As if one lingering unratifiable treaty weren’t enough, the U.S. may be negotiating yet another. The BBC reports that a UN global arms treaty to limit the illegal sale and spread of weapons is running into opposition both in Washington and abroad:
The US and Russia — among the world’s largest exporters of weapons — as well as China, have reservations about an international deal.The US has long opposed the inclusion of reporting ammunition exports in any text and China does not want small arms to be included. Both Russia and China have also sought restrictions to references to humanitarian law. […]On Thursday, a bipartisan group of 51 US senators threatened to oppose any agreement that infringed on the constitutional right to bear arms.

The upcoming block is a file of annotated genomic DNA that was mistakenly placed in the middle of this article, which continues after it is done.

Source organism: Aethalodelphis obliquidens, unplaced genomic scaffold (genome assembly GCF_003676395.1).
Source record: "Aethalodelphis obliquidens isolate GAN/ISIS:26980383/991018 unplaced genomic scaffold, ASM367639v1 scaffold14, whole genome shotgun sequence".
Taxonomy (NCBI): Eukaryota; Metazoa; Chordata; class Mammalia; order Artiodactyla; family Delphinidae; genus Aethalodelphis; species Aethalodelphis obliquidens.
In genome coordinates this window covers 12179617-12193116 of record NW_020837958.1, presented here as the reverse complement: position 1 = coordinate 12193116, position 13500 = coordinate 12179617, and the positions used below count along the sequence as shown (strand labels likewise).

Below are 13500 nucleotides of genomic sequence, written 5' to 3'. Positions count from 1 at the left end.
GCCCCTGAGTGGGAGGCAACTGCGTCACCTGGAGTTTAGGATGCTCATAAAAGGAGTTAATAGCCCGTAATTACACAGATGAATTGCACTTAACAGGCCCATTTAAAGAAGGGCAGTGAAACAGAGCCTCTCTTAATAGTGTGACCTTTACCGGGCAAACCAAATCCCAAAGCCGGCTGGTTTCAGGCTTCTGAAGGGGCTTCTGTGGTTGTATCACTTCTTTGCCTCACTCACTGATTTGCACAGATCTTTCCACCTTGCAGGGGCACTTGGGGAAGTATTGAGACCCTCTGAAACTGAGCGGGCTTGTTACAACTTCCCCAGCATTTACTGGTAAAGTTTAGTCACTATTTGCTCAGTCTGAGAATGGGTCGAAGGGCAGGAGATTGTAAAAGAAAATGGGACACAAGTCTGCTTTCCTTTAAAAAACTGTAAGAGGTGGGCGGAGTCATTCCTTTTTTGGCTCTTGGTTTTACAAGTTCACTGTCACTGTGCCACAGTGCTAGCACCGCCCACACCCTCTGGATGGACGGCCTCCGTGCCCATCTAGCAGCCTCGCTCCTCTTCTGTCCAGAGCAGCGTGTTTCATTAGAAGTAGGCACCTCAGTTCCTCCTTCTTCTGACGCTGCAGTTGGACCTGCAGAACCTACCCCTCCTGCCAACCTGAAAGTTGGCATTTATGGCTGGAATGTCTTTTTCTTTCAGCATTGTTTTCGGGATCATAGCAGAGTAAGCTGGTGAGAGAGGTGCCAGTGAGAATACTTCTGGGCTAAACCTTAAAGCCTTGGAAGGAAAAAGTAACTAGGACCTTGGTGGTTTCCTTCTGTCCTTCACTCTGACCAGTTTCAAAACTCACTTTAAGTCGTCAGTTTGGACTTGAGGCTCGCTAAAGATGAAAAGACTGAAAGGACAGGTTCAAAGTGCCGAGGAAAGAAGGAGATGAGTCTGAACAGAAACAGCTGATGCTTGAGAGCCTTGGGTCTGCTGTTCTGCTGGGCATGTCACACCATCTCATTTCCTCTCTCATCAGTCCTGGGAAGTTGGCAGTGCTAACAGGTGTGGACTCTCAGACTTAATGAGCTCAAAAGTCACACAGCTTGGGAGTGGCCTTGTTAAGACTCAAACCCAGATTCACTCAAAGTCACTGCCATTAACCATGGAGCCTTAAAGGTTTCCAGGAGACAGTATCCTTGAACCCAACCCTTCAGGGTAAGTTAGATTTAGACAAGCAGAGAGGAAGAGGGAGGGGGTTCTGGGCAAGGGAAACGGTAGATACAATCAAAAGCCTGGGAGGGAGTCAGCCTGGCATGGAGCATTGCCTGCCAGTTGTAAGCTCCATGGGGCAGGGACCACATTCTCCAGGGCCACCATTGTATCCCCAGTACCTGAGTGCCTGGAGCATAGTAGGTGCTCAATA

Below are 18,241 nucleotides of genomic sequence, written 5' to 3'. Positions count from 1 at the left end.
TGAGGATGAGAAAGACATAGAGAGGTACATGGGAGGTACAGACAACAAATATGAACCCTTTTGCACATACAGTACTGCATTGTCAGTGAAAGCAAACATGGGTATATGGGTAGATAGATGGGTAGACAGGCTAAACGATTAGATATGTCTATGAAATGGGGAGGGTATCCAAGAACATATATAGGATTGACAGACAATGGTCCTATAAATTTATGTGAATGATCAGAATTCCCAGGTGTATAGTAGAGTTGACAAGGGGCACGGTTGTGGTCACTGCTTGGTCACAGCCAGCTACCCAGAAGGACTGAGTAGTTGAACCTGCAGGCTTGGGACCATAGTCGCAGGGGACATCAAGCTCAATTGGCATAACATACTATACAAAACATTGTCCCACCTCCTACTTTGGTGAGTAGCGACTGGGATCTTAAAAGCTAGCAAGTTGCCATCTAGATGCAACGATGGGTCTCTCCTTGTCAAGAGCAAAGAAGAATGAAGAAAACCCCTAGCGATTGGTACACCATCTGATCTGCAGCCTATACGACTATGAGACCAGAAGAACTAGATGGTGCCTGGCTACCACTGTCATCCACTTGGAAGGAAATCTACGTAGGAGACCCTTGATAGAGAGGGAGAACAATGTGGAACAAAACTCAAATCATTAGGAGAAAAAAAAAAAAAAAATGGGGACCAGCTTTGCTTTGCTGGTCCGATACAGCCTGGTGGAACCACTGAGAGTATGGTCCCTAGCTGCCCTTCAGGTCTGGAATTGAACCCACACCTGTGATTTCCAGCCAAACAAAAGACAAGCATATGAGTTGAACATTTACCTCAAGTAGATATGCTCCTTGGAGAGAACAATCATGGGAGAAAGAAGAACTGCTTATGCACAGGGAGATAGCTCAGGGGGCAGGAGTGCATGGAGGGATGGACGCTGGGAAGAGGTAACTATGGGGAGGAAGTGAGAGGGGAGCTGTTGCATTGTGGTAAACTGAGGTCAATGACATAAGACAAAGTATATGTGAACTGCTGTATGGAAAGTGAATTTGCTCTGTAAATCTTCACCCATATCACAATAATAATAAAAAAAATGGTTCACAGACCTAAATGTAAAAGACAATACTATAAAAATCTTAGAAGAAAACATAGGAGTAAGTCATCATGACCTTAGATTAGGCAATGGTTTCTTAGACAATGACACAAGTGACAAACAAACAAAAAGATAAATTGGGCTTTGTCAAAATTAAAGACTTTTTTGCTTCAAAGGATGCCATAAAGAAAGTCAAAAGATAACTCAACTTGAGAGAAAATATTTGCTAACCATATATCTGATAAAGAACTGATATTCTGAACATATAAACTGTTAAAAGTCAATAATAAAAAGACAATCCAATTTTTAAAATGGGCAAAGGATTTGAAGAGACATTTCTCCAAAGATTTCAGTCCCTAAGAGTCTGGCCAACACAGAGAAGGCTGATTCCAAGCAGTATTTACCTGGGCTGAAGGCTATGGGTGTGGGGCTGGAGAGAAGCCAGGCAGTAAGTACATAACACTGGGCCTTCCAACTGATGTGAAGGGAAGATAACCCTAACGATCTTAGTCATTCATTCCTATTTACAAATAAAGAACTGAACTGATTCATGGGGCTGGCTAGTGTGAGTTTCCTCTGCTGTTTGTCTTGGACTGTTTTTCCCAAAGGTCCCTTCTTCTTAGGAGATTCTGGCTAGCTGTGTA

So not only does the treaty not have the required support from two-thirds of the Senate necessary for ratification; it doesn’t even have a majority. The truth is this treaty probably couldn’t be ratified by any conceivable U.S. Senate. Anything that involves, or appears to involve, the UN and arms control brings two Jacksonian bête noires together.What the US treaty process continues to lack is a way to work out these issues in advance of a big international meltdown. Somehow, the people in the State Department who negotiate treaties need to have better and closer connections with the people in the Senate who ultimately have to vote on them.Madeleine Albright used to spend a lot of time trying to get Jesse Helms on board for one agreement or another. Dean Acheson and Harry Truman worked very hard to get Republicans and conservative Democrats to go along as well. One key qualification of a Secretary of State is the ability to work with Jacksonian senators—not to agree with them on everything necessarily, but to understand how they think and to craft foreign policy, and especially treaty negotiations, in ways that don’t give us another train wreck like the International Criminal Court or the Law of the Seas Treaty.Secretary Clinton has learned a lot about forming these kinds of personal relationships, but clearly the process needs to go beyond just that. The process of consultation with the Senate on treaties under negotiation is a real weak spot in our system of governance.